As opposed to content updates, these involve role playing, being creative within the game and using existing content to pass the time while you are logged in.

For the sake of comparison, we can note that there have been 10 original quests (excluding holiday events), one new skill, and eight new activities introduced throughout this time, including the much acclaimed effigy introduction. That one new skill slightly lights up what would otherwise have been a pretty dim year in terms of new content.

Even with that being said, one may ask ‘This is all that has been done during 2010?’ Not quite, however, the bulk of the remaining updates are tweaks, fixes and small additions, such as renaming some quests, slightly modifying experience rates or rewards on existing mini games, graphics and engine updates, minor tweaks and a big shinny ‘Bonus Experience Weekend’.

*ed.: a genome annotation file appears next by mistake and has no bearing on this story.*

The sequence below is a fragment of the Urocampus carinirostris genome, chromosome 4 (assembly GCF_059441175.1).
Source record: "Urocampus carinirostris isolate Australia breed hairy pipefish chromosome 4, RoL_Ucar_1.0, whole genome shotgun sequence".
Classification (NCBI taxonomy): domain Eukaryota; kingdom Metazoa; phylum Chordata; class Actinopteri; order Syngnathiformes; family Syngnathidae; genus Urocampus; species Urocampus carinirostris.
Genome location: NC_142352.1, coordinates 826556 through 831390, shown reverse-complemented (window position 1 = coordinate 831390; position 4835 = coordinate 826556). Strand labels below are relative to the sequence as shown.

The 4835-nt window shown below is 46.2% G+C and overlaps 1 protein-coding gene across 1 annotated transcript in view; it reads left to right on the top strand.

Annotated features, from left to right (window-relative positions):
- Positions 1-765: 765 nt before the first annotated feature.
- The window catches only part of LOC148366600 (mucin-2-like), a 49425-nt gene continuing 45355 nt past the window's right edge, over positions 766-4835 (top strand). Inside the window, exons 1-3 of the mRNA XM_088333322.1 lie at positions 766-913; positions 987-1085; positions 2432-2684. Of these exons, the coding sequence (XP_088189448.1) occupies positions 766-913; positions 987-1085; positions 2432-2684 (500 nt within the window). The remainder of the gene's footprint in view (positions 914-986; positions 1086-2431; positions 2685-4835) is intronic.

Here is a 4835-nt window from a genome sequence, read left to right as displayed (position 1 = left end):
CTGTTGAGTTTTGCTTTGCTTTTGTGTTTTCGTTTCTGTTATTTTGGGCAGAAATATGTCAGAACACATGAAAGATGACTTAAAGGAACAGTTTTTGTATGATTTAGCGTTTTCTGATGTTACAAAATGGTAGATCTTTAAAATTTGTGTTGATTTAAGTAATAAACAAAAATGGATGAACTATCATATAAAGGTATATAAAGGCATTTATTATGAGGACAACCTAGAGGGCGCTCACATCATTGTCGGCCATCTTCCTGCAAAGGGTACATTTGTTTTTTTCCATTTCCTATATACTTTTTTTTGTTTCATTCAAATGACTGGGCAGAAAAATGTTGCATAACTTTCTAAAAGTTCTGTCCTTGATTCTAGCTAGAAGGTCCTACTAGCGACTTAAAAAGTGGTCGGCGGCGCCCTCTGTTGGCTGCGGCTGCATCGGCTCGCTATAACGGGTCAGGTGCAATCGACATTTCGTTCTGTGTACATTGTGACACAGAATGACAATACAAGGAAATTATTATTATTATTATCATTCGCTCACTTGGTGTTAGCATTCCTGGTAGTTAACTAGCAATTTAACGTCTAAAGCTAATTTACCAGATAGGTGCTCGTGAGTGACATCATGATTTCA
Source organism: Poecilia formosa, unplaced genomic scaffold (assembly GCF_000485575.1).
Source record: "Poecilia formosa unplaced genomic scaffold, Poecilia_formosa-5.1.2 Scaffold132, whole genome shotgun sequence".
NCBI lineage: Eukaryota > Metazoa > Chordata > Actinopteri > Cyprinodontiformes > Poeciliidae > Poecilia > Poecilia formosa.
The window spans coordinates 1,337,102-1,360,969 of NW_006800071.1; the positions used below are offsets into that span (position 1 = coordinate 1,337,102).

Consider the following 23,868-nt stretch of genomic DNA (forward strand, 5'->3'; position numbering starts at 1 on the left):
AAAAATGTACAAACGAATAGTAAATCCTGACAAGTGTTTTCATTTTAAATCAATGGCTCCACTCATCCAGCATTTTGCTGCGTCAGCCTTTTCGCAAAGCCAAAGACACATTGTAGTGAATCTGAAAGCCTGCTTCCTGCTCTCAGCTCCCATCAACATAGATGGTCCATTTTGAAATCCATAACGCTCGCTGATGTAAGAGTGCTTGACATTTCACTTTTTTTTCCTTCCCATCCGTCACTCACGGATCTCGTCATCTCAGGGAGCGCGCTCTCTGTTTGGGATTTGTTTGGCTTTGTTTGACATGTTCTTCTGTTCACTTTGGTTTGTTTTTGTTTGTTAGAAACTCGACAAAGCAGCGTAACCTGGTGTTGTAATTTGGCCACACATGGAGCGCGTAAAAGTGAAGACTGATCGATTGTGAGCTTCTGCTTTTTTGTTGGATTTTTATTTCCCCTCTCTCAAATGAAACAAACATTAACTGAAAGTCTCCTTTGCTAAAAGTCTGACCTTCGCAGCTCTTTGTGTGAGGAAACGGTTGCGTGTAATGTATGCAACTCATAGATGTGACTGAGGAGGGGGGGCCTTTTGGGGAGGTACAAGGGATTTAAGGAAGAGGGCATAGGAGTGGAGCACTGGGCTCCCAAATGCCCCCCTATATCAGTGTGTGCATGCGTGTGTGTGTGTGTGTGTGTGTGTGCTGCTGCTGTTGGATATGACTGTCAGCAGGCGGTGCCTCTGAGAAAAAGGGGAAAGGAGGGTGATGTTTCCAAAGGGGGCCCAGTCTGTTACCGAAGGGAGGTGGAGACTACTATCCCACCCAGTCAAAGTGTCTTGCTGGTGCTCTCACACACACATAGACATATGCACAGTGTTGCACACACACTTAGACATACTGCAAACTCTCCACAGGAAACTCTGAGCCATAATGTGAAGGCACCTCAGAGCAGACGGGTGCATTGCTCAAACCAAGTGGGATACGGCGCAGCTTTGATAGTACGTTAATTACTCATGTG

What does it all mean? While I’m sure those who play Castle Wars on a regular basis will enjoy their new rewards, those who hunt monsters on a regular basis will be happier that they can get experience in other skills without actually training them, or the bank update will help equip yourself faster. Are these anything more than momentary fun aspects for the average player?

Now, if we go back to reading how much new and original content was put within the game during this year, we might get a figure of around 20 updates, give or take. If you think about it, that’s not a really flattering number, considering such content is pretty much what keeps some, if not most of us excited.

Of course, one might argue ‘Well, we have all the community updates.” That is true, and this is what has, for the most part, replaced the above-mentioned regular original content updates. Why would this be a negative thing, though?

For starters, I’m not saying it’s bad or good. It’s simply a path, a trend if you will, that Jagex have chosen, according to what direction they probably decided they should take the game in, during their staff meetings.